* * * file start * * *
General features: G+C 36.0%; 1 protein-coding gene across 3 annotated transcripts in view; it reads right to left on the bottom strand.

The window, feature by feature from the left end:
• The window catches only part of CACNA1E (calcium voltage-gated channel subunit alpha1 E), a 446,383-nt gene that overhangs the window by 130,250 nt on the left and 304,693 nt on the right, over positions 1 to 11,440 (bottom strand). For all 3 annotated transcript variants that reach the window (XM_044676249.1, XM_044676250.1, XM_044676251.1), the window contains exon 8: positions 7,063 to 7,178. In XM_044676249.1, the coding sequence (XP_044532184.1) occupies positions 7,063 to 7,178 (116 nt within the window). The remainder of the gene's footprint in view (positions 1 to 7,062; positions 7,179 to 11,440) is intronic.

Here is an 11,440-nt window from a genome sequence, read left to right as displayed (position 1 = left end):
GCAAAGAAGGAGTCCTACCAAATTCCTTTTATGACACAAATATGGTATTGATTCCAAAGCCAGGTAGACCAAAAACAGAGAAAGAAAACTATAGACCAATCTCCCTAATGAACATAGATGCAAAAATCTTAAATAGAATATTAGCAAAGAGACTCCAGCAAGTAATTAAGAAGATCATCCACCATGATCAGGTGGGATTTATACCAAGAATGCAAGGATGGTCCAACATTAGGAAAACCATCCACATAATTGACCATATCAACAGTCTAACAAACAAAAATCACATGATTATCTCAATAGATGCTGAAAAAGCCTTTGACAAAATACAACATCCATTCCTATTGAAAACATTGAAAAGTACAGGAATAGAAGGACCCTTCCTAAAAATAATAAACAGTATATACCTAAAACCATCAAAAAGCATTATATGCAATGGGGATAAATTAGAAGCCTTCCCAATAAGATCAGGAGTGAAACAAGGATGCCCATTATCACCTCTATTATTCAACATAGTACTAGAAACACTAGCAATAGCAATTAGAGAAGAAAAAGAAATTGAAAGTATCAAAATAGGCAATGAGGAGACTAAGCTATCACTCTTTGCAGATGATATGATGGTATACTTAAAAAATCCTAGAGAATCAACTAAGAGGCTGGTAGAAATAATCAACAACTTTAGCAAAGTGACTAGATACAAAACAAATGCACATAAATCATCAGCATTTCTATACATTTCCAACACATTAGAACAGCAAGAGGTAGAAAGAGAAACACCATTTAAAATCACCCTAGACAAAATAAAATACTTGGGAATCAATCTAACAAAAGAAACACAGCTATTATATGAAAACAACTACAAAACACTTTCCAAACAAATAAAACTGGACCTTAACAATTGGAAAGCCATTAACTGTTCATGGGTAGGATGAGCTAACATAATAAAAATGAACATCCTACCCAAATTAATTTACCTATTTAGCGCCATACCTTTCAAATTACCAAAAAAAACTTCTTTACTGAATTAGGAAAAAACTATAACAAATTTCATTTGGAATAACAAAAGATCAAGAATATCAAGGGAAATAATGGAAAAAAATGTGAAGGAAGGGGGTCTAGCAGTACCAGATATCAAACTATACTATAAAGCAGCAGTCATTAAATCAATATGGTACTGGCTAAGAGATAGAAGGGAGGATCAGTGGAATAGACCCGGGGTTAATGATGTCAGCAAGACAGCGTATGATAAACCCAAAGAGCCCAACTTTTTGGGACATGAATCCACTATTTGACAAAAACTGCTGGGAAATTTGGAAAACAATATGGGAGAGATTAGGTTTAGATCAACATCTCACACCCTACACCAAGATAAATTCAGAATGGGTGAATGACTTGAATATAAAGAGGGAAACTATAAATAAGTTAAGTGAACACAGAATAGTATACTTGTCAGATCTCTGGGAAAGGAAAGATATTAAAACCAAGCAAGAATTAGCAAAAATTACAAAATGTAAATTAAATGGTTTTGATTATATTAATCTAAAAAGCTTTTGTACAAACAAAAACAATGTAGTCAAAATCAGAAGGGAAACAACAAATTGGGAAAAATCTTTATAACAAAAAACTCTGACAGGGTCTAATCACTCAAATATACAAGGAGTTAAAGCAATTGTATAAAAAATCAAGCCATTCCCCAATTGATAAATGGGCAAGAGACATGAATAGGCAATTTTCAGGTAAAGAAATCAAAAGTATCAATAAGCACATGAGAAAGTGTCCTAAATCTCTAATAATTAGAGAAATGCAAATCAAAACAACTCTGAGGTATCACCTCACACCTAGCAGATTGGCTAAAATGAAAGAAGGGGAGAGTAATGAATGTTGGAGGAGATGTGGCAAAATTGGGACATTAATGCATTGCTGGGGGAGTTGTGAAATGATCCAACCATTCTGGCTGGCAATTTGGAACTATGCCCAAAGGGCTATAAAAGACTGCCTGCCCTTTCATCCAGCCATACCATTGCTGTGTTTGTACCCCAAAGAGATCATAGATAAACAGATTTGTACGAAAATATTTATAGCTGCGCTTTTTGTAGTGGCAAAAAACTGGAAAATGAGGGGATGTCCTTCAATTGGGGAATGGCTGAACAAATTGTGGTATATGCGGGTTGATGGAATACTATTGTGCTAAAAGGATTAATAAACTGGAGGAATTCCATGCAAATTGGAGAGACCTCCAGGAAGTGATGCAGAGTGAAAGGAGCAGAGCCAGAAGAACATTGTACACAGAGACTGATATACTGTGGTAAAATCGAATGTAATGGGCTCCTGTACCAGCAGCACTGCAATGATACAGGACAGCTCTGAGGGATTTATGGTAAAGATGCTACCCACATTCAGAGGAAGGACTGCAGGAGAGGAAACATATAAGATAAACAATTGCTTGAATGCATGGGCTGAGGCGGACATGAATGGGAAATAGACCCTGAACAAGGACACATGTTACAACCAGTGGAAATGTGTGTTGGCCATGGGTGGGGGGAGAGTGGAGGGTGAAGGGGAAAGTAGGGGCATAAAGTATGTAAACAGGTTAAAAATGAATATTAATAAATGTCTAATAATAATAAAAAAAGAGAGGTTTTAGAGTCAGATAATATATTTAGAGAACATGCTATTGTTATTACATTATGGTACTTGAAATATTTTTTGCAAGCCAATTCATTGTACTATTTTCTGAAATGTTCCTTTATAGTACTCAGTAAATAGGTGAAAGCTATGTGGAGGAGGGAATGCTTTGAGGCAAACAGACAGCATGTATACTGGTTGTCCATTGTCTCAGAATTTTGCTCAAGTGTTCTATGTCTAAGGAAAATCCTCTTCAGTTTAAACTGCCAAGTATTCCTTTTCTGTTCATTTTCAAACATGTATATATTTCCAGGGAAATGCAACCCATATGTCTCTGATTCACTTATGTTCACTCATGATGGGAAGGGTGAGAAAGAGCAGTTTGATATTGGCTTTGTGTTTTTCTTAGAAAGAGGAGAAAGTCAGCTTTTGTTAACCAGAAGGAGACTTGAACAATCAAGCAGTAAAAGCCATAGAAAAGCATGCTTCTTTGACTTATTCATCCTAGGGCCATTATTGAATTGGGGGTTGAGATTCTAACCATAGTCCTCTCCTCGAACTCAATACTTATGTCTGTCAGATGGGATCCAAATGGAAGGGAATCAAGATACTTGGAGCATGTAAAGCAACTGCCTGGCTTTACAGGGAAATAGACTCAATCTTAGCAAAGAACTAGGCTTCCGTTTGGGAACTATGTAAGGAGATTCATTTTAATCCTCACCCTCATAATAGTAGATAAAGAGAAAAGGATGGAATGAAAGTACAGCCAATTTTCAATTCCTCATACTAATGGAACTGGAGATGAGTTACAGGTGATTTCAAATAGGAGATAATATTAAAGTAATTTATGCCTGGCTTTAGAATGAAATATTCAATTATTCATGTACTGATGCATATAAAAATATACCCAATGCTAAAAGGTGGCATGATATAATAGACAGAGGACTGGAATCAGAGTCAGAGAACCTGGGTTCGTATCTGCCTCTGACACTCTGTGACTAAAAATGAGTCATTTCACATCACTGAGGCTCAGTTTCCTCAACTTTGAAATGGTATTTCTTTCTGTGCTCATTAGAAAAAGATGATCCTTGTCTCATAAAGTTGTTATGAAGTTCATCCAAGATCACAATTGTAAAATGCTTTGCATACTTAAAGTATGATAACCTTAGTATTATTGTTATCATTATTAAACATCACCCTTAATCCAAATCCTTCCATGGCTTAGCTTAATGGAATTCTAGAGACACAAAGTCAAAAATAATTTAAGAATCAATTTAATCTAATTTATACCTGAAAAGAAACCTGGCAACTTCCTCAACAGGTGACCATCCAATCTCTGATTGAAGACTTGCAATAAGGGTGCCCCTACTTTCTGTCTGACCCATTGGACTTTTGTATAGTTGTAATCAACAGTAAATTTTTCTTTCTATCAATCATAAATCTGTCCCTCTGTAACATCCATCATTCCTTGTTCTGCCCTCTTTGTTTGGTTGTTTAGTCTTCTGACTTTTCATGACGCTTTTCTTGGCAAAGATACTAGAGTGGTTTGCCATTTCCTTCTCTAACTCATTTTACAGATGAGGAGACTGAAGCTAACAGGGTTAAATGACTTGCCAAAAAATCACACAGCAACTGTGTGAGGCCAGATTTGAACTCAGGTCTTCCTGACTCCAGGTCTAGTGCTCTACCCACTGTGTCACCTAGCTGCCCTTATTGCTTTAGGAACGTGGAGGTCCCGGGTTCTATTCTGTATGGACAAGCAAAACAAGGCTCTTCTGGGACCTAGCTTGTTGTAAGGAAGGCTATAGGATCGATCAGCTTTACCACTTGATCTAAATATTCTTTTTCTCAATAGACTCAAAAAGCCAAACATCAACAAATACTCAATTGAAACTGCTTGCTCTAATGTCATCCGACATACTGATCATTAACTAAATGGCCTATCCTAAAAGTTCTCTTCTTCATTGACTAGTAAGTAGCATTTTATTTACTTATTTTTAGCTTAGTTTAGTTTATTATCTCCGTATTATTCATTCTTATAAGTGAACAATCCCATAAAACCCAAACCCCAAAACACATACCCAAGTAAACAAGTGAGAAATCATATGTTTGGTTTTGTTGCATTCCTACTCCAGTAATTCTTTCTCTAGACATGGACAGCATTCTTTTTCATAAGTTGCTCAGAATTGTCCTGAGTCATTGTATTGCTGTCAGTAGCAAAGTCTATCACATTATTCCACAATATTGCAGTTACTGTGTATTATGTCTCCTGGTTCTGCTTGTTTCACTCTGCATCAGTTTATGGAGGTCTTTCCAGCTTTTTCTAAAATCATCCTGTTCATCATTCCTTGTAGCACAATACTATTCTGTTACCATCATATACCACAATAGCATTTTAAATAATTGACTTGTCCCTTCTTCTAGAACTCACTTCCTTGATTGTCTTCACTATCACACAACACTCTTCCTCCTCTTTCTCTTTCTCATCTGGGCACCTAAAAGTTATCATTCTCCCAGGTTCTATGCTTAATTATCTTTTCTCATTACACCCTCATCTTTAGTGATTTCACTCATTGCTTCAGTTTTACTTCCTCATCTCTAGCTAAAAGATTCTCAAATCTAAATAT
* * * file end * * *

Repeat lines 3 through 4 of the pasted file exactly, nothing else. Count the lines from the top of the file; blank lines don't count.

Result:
• The window catches only part of CACNA1E (calcium voltage-gated channel subunit alpha1 E), a 446,383-nt gene that overhangs the window by 130,250 nt on the left and 304,693 nt on the right, over positions 1 to 11,440 (bottom strand). For all 3 annotated transcript variants that reach the window (XM_044676249.1, XM_044676250.1, XM_044676251.1), the window contains exon 8: positions 7,063 to 7,178. In XM_044676249.1, the coding sequence (XP_044532184.1) occupies positions 7,063 to 7,178 (116 nt within the window). The remainder of the gene's footprint in view (positions 1 to 7,062; positions 7,179 to 11,440) is intronic.

Here is an 11,440-nt window from a genome sequence, read left to right as displayed (position 1 = left end):